If you’re not upselling to your customers, you should be. We’re going to answer five questions about upselling so you can be more successful in your business.
What is upselling? Upselling is when you offer a little bit better product for a little bit larger price tag. For example, if someone is going to buy a camera that costs $300, you offer them a camera with a few extra features for $350. This is upselling because you earn a little more money, and they get a product that is a step above what they were going to buy.
Sometimes, people see this behavior as tricking the customer into paying for something they don’t want. However, it’s actually not. Most customers make a purchase because they have a problem. Maybe the problem is they don’t have anything for taking pictures. They want to fix that problem. They see a camera that looks nice and consider buying it. All of a sudden, here is another camera option (either presented by a store employee or on their webpage). This camera provides so many more options. You should really buy it! The customer feels as though their needs will be met so much more if they buy the more expensive camera. They willingly pay the higher price and walk away happy that their problem is now solved in the best way possible.
How many options should you offer for upselling? Let’s talk about selection. The more the merrier, right? Let’s take a look at this study in a California gourmet market. A group of research assistants set up a jam-selling booth. At times, they would offer 24 jam choices and at other times, they would offer 6 jam choices. Each customer who approached them tried an average of two jams and received a $1 off coupon. What is the difference in their purchases? Sixty percent of customers were drawn to the larger jam booth, while 40 percent visited the small jam booth. It seems as though more choices are better, right? Wait! We’re still not done. How many made a purchase? From the forty percent who visited the small booth, thirty percent bought some jam. Of the sixty percent who visited the large booth, only three percent actually became paying customers.
Summary: Too many choices can overwhelm your customers. Limit the options to three to five good options, and you will be more likely to make a sale.
How do default choices play into the customer’s decisions? As suggested in tip number two of online upselling, add-on features can be a good way to upsell to customers. If the customer must take action, like unchecking a box in order to not buy the extra item, they are not likely to do anything. In the same way, if they must check the box in order to buy the extra item, they are also not likely to do anything. People, as a whole, leave the default option alone and do not take action. In this way, you can upsell, because they will not contradict the action you have already taken to check the box.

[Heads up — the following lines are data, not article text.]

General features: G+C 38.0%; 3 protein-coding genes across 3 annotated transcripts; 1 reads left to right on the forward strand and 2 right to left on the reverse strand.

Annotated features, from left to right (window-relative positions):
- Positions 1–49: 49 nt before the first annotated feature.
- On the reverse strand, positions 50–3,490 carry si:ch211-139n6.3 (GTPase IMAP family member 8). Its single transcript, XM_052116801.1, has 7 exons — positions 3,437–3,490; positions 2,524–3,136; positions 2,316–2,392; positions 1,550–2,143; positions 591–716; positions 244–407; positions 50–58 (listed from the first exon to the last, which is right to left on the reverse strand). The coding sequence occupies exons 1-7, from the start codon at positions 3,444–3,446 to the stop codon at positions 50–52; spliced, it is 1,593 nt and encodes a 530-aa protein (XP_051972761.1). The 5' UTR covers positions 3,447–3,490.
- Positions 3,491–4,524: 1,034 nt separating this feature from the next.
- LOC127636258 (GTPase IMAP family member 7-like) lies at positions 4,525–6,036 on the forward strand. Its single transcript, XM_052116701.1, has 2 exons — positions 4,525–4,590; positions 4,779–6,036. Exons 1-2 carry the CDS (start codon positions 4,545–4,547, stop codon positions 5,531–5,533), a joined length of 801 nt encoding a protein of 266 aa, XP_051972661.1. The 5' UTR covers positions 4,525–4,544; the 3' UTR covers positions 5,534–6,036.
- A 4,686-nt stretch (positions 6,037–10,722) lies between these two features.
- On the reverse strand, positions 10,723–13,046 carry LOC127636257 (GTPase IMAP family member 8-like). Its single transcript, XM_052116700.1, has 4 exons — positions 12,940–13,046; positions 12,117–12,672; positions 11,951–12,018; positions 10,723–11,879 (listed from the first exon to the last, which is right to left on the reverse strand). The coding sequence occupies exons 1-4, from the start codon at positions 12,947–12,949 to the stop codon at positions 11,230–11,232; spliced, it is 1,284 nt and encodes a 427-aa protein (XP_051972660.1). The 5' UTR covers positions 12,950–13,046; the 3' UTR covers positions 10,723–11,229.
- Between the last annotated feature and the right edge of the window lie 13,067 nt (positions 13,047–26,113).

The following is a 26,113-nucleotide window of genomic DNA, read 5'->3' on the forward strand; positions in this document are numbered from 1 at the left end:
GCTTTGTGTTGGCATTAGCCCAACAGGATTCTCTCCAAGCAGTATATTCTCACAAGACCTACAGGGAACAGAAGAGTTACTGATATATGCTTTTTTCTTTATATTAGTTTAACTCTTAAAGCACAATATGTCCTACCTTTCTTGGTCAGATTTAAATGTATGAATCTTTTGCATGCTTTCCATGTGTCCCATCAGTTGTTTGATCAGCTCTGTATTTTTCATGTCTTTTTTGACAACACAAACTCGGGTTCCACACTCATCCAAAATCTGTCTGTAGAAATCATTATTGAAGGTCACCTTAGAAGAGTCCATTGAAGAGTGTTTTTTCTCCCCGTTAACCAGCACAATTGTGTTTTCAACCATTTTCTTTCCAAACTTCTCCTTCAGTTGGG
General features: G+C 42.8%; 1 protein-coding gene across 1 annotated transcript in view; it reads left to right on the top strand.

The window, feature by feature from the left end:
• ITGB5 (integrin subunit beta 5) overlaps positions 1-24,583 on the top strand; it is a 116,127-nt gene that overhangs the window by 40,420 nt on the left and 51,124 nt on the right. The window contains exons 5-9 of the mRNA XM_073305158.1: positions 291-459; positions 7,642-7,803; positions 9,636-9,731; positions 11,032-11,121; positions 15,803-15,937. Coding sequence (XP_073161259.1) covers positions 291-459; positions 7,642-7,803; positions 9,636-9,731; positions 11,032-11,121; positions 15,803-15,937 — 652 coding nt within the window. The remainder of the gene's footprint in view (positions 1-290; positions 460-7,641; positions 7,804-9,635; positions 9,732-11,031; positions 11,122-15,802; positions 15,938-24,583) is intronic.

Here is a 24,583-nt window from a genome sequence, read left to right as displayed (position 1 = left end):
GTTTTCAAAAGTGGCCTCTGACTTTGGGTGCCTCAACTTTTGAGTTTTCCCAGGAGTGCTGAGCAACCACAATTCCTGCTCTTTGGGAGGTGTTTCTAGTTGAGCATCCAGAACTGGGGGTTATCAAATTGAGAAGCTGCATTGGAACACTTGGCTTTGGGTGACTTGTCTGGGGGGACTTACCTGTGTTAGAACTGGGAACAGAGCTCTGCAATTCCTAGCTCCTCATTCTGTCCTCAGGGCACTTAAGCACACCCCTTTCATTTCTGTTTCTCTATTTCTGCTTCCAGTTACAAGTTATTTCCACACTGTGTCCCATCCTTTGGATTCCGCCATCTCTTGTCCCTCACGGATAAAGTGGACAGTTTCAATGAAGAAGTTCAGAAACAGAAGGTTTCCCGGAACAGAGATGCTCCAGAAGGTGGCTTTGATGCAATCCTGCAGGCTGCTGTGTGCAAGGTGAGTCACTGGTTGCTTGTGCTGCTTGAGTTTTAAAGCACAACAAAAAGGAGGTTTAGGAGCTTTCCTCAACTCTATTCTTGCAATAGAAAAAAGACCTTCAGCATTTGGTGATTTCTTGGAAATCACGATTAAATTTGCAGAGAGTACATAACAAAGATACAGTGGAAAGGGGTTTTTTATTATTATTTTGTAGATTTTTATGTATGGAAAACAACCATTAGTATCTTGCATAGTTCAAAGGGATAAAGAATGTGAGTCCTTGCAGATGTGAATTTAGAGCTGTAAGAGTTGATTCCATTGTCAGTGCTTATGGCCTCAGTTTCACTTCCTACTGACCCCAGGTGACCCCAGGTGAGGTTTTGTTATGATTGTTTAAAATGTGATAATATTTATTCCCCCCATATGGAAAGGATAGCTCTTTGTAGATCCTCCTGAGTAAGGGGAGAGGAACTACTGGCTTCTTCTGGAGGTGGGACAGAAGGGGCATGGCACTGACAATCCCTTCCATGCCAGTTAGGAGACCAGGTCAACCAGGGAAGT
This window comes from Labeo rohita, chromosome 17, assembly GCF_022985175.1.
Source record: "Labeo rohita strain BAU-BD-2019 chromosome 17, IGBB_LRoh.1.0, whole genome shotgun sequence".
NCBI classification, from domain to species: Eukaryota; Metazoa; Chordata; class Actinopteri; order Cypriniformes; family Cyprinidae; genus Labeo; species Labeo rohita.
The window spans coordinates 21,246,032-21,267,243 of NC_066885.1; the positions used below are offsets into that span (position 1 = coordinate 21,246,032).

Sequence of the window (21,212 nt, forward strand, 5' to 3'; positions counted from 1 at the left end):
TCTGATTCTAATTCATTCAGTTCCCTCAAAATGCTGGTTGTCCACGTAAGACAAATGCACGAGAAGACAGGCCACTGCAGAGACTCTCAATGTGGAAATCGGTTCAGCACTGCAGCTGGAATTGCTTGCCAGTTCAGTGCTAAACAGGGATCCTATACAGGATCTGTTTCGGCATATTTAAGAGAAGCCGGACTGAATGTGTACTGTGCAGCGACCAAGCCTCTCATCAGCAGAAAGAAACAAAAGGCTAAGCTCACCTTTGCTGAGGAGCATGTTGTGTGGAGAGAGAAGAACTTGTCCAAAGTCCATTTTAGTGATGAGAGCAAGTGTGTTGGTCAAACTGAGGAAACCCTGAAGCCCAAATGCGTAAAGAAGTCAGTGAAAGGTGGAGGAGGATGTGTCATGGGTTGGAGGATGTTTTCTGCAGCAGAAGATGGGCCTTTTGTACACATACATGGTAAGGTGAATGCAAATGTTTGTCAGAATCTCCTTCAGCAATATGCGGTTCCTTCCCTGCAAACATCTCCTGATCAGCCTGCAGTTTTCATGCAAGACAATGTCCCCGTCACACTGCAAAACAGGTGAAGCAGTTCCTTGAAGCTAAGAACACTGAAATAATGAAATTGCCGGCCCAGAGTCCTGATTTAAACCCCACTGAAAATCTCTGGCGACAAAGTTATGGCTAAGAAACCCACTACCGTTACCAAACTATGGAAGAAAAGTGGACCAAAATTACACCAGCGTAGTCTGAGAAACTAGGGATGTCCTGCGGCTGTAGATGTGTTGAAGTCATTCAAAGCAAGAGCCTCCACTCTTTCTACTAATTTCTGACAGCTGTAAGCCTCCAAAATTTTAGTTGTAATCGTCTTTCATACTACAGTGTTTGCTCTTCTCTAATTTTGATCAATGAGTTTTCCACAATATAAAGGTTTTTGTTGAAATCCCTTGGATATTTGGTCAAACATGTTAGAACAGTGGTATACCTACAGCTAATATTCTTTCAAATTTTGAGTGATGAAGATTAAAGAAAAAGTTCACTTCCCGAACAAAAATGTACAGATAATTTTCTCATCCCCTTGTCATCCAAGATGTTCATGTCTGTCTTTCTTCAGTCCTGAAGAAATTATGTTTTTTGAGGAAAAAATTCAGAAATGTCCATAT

How can a dummy choice help you? The Economist ran an ad a while back with a ‘dummy choice’ to see what people’s reaction would be. You could receive web-only reading for $59, print only reading for $125, or print and web reading for $125. Obviously, the middle choice is not a good deal. No one selected this option. However, 84% selected the last and most expensive choice. A while later, the same ad was run, but the dummy choice was taken out. Now, your options were web-only for $59 or print and web for $125. This time, only 32% selected the print and web option, while 68% chose the web-only selection. Why? In the first ad, the customers selected the most expensive option, because they felt like they were getting a better deal. However, with the dummy choice taken out, fewer customers chose that option.
What does this mean for you? Offer a dummy option. Offer a product with no add-ons at the same or very close price as a product with a few add-ons. The customer will see the product with the add-ons as a much better choice and opt to purchase that, even though they may not have been thinking of adding on beforehand.
How can you upsell successfully? Here are some tips to help you upsell successfully online and in a store.
- Promote the most popular products or products that have many positive reviews.
- Add on features, such as insurance for the product. They need to deselect it if they do not wish to purchase the insurance with the product.
- Only suggest items that are up to 25% more pricy. If someone is planning on making a $50 purchase, they probably won’t go for a $200 upsell. However, someone planning on a $500 purchase could be taken to $600.
- Show testimonials with the suggested upsells.
- Have a conversation with the customer. When they talk to you, they feel like you care about them. When you make a suggestion, they feel like it is because you really want to meet their needs. Additionally, you will also be able to gauge more accurately as to what their needs are.
- Walk customers to the check-out counter. Perhaps you have been helping a woman select clothes. Walk her through the shoe department to get to the counter. She might be interested in making a purchase.
- Remain friendly throughout the interaction. Don’t become tired or ready for them to leave. If you are personable, they will listen and enjoy talking with you. If you are not, they may leave the store with a bad impression.
Take these actions, and you will be on your way to upselling more successfully!